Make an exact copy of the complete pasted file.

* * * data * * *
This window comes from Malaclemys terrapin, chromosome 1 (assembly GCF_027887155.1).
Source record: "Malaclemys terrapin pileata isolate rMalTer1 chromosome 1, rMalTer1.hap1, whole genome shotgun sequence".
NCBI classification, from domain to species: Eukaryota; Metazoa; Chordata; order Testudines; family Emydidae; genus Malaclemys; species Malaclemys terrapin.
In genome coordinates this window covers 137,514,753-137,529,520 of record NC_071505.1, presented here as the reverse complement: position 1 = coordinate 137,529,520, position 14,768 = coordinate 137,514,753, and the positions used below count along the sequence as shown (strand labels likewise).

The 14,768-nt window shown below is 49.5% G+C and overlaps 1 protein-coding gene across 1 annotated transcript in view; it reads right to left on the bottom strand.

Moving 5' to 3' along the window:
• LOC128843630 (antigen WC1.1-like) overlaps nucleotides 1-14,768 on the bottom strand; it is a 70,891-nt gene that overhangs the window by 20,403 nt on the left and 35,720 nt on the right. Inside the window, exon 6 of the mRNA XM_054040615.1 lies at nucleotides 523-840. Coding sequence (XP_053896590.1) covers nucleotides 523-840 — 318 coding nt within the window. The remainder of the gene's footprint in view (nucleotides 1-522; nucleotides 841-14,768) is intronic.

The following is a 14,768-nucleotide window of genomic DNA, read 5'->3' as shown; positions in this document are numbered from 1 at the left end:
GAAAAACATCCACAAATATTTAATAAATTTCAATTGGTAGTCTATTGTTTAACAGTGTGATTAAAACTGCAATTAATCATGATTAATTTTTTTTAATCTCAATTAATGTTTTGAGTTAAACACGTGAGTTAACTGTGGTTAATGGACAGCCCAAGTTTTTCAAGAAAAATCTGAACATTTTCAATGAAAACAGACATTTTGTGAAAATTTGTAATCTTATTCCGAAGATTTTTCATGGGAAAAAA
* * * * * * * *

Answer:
This window comes from Malaclemys terrapin, chromosome 1 (assembly GCF_027887155.1).
Source record: "Malaclemys terrapin pileata isolate rMalTer1 chromosome 1, rMalTer1.hap1, whole genome shotgun sequence".
NCBI classification, from domain to species: Eukaryota; Metazoa; Chordata; order Testudines; family Emydidae; genus Malaclemys; species Malaclemys terrapin.
In genome coordinates this window covers 137,514,753-137,529,520 of record NC_071505.1, presented here as the reverse complement: position 1 = coordinate 137,529,520, position 14,768 = coordinate 137,514,753, and the positions used below count along the sequence as shown (strand labels likewise).

The 14,768-nt window shown below is 49.5% G+C and overlaps 1 protein-coding gene across 1 annotated transcript in view; it reads right to left on the bottom strand.

Moving 5' to 3' along the window:
• LOC128843630 (antigen WC1.1-like) overlaps nucleotides 1-14,768 on the bottom strand; it is a 70,891-nt gene that overhangs the window by 20,403 nt on the left and 35,720 nt on the right. Inside the window, exon 6 of the mRNA XM_054040615.1 lies at nucleotides 523-840. Coding sequence (XP_053896590.1) covers nucleotides 523-840 — 318 coding nt within the window. The remainder of the gene's footprint in view (nucleotides 1-522; nucleotides 841-14,768) is intronic.

The following is a 14,768-nucleotide window of genomic DNA, read 5'->3' as shown; positions in this document are numbered from 1 at the left end:
GAAAAACATCCACAAATATTTAATAAATTTCAATTGGTAGTCTATTGTTTAACAGTGTGATTAAAACTGCAATTAATCATGATTAATTTTTTTTAATCTCAATTAATGTTTTGAGTTAAACACGTGAGTTAACTGTGGTTAATGGACAGCCCAAGTTTTTCAAGAAAAATCTGAACATTTTCAATGAAAACAGACATTTTGTGAAAATTTGTAATCTTATTCCGAAGATTTTTCATGGGAAAAAA